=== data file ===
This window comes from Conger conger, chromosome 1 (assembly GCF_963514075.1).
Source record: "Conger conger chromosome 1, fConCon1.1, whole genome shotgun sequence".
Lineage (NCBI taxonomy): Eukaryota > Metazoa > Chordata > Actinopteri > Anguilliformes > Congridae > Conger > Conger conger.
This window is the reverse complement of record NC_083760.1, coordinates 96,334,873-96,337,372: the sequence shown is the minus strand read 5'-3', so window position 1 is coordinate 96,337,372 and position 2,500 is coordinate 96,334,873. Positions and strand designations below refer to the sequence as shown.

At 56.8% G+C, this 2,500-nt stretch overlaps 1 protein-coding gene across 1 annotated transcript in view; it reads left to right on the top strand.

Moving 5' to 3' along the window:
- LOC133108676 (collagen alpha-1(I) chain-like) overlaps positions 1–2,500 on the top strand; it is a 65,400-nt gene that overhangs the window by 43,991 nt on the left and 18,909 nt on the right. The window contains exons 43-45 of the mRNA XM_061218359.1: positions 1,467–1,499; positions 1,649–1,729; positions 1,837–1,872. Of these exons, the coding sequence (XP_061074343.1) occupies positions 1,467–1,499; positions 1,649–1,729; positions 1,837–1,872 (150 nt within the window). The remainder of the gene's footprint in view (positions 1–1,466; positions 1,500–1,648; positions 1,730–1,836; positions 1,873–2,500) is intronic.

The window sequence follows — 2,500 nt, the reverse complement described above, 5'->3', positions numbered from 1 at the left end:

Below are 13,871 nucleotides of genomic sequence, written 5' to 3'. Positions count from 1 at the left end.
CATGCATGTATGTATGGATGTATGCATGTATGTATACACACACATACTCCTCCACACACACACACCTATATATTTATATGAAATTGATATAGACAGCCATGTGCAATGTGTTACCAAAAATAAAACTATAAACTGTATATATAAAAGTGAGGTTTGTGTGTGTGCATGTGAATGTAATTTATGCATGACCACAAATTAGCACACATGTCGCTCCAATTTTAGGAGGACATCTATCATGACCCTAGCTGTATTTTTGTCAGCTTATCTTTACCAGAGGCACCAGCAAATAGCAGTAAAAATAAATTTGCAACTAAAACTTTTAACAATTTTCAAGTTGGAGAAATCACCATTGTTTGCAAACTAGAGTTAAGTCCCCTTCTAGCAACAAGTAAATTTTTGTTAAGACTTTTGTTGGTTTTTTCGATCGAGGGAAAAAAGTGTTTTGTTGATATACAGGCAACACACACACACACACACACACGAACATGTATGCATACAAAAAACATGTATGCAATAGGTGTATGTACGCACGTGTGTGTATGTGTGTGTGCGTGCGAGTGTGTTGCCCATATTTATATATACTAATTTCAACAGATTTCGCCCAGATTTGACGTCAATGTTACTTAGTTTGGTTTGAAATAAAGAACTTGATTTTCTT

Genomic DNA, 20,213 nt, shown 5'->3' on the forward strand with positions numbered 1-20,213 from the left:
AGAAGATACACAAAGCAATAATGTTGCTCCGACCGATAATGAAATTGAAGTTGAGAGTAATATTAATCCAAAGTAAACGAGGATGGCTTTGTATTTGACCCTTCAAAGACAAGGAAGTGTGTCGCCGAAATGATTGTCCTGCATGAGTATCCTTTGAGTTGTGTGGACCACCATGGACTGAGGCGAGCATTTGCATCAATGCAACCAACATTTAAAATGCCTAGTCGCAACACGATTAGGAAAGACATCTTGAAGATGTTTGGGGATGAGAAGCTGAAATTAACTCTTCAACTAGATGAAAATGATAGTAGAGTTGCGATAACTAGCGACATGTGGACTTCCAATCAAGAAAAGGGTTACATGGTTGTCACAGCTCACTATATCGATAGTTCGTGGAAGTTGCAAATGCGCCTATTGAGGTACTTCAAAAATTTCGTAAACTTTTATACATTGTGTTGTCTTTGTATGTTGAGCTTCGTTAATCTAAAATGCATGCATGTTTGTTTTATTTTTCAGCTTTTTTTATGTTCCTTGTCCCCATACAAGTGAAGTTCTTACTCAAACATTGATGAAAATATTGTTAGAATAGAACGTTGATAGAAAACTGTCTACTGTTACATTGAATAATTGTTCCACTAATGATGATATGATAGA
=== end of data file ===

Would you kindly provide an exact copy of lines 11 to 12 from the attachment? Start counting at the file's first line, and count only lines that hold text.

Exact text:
Genomic DNA, 20,213 nt, shown 5'->3' on the forward strand with positions numbered 1-20,213 from the left:
AGAAGATACACAAAGCAATAATGTTGCTCCGACCGATAATGAAATTGAAGTTGAGAGTAATATTAATCCAAAGTAAACGAGGATGGCTTTGTATTTGACCCTTCAAAGACAAGGAAGTGTGTCGCCGAAATGATTGTCCTGCATGAGTATCCTTTGAGTTGTGTGGACCACCATGGACTGAGGCGAGCATTTGCATCAATGCAACCAACATTTAAAATGCCTAGTCGCAACACGATTAGGAAAGACATCTTGAAGATGTTTGGGGATGAGAAGCTGAAATTAACTCTTCAACTAGATGAAAATGATAGTAGAGTTGCGATAACTAGCGACATGTGGACTTCCAATCAAGAAAAGGGTTACATGGTTGTCACAGCTCACTATATCGATAGTTCGTGGAAGTTGCAAATGCGCCTATTGAGGTACTTCAAAAATTTCGTAAACTTTTATACATTGTGTTGTCTTTGTATGTTGAGCTTCGTTAATCTAAAATGCATGCATGTTTGTTTTATTTTTCAGCTTTTTTTATGTTCCTTGTCCCCATACAAGTGAAGTTCTTACTCAAACATTGATGAAAATATTGTTAGAATAGAACGTTGATAGAAAACTGTCTACTGTTACATTGAATAATTGTTCCACTAATGATGATATGATAGA